Short-tailed Swift (Chaetura brachyura)

Short-tailed Swift

[order] APODIFORMES | [family] Apodidae | [latin] Chaetura brachyura | [UK] Short-tailed Swift | [FR] Martinet polioure | [DE] Stutzschwanz-Segler | [ES] Vencejo Rabon | [NL] Kortstaartgierzwaluw


Genus Species subspecies Breeding Range Breeding Range 2 Non Breeding Range
Aeronautes brachyura
Chaetura brachyura LA Panama through Amazonia
Chaetura brachyura brachyura Panama to Trinidad and the Guianas south to wc Brazil and n Bolivia
Chaetura brachyura cinereocauda nc Brazil
Chaetura brachyura ocypetes sw Ecuador, nw Peru
Chaetura brachyura praevelox Granada, St. Vincent and Tobago (s lesser Antilles)

Physical charateristics

The Short-tailed Swift is about 10.5 cm long, and weighs 20 g. It has long narrow wings, a robust body and a short tail. The sexes are similar. It is mainly black with a pale rump and tail. It can be distinguished from related species in its range, such as the Band-rumped Swift, C. spinicauda or the grey-rumped Swift, C. cinereiventris by the lack of contrast between the rump and the tail, the latter being much darker in the other species.

Listen to the sound of Short-tailed Swift

[audio: Swift.mp3]

Copyright remark: Most sounds derived from xeno-canto

wingspan min.: 0 cm wingspan max.: 0 cm
size min.: 10 cm size max.: 11 cm
incubation min.: 17 days incubation max.: 18 days
fledging min.: 13 days fledging max.: 18 days
broods: 1   eggs min.: 4  
      eggs max.: 7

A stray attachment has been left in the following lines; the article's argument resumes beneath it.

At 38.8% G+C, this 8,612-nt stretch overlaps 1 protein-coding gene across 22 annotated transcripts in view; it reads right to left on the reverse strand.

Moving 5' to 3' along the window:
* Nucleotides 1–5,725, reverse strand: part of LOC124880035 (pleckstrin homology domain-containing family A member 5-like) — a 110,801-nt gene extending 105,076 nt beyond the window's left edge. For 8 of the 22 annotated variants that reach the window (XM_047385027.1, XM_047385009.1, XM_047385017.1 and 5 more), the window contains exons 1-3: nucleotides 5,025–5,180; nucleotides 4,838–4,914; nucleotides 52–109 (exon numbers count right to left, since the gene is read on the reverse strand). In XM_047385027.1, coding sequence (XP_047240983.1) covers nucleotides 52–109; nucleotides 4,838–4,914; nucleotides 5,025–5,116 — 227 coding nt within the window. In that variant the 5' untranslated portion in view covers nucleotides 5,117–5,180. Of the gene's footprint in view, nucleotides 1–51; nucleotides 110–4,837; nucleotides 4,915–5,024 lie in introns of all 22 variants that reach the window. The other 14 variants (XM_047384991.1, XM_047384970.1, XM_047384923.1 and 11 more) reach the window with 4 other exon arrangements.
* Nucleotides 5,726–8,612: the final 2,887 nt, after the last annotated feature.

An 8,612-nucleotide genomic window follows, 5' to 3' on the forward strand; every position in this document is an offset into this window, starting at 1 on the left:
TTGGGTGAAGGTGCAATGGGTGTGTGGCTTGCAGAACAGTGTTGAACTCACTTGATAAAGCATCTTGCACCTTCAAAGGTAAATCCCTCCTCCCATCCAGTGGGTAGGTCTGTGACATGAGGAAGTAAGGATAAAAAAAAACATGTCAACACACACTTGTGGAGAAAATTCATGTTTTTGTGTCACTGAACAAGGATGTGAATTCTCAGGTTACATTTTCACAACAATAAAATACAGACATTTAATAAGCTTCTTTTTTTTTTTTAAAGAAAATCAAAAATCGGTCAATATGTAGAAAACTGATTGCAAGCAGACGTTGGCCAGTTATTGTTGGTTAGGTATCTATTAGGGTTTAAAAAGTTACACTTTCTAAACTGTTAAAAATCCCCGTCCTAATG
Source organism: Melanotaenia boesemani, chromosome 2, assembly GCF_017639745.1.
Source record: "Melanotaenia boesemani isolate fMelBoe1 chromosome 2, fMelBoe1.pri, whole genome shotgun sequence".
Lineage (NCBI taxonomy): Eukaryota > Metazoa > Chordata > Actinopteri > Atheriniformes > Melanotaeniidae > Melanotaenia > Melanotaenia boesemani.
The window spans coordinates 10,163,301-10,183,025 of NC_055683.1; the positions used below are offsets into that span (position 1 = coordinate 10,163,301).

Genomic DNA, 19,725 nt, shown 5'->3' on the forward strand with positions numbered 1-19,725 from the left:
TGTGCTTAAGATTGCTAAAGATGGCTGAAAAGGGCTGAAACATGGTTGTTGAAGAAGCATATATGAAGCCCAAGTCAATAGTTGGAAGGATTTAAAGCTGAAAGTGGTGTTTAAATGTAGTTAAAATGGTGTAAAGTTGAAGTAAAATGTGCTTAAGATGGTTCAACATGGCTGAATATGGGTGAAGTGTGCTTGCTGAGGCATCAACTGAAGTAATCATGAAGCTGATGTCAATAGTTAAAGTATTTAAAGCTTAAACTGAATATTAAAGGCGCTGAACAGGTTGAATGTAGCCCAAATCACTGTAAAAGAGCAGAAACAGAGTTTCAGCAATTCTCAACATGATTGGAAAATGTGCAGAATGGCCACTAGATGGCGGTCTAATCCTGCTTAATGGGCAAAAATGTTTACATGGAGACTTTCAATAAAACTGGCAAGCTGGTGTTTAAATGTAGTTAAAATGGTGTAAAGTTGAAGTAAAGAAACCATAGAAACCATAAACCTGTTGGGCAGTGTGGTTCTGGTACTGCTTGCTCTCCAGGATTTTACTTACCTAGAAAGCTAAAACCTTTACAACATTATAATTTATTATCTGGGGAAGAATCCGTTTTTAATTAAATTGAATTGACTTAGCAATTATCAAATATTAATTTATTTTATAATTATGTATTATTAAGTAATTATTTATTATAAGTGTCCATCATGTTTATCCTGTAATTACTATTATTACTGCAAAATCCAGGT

Latin America : Panama through Amazonia


This small swift is found in a range of habitats including savanna, open woodland, and cultivation


The nest is a 5 cm wide shallow half-saucer of twigs and saliva attached to a vertical surface. This is often a man-made structure like a chimney or manhole, as with its relative, the Chimney Swift C. pelagica , but natural caves and tree cavities are also used.

Up to seven white eggs (average 3.7) are incubated by both parents for 17-18 days. The young leave the nest in a further two weeks, but remain near it, clinging to the cavity wall without flying, for another two weeks. Short-tailed Swifts Chaetura brachyura nest and
roost underground partway down the walls of manholes.

Feeding habits

The Short-tailed Swift feeds in flight on flying insects, including winged ants and termites. It is very gregarious and forms communal roosts when not breeding. Predation by bats at the nest sites has been suspected.


This species has an extremely large range, and hence does not approach the thresholds for Vulnerable under the range size criterion (Extent of Occurrence <20,000 km2 combined with a declining or fluctuating range size, habitat extent/quality, or population size and a small number of locations or severe fragmentation). The population trend appears to be stable, and hence the species does not approach the thresholds for Vulnerable under the population trend criterion (>30% decline over ten years or three generations). The population size has not been quantified, but it is not believed to approach the thresholds for Vulnerable under the population size criterion (<10,000 mature individuals with a continuing decline estimated to be >10% in ten years or three generations, or with a specified population structure). For these reasons the species is evaluated as Least Concern.
Short-tailed Swift status Least Concern


Sedentary throughout range with some vagrancy reported

Distribution map

Short-tailed Swift distribution range map

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